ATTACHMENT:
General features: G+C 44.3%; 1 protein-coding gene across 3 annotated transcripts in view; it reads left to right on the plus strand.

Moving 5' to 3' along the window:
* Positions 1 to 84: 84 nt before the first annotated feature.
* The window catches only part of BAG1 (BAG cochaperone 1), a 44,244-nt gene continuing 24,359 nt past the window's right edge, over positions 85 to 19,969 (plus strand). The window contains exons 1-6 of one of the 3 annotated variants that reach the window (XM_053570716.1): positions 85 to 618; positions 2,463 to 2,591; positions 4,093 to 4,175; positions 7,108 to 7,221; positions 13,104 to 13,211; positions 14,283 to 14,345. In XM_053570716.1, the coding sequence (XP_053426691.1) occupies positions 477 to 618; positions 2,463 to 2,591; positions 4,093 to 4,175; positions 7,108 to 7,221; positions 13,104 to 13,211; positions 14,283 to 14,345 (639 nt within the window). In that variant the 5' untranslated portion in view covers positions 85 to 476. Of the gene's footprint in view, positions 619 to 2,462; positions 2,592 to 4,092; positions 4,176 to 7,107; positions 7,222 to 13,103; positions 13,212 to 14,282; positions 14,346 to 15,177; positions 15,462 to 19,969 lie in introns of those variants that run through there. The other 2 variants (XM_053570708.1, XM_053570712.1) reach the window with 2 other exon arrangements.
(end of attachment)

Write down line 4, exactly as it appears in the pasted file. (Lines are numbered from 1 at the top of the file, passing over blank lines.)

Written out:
* The window catches only part of BAG1 (BAG cochaperone 1), a 44,244-nt gene continuing 24,359 nt past the window's right edge, over positions 85 to 19,969 (plus strand). The window contains exons 1-6 of one of the 3 annotated variants that reach the window (XM_053570716.1): positions 85 to 618; positions 2,463 to 2,591; positions 4,093 to 4,175; positions 7,108 to 7,221; positions 13,104 to 13,211; positions 14,283 to 14,345. In XM_053570716.1, the coding sequence (XP_053426691.1) occupies positions 477 to 618; positions 2,463 to 2,591; positions 4,093 to 4,175; positions 7,108 to 7,221; positions 13,104 to 13,211; positions 14,283 to 14,345 (639 nt within the window). In that variant the 5' untranslated portion in view covers positions 85 to 476. Of the gene's footprint in view, positions 619 to 2,462; positions 2,592 to 4,092; positions 4,176 to 7,107; positions 7,222 to 13,103; positions 13,212 to 14,282; positions 14,346 to 15,177; positions 15,462 to 19,969 lie in introns of those variants that run through there. The other 2 variants (XM_053570708.1, XM_053570712.1) reach the window with 2 other exon arrangements.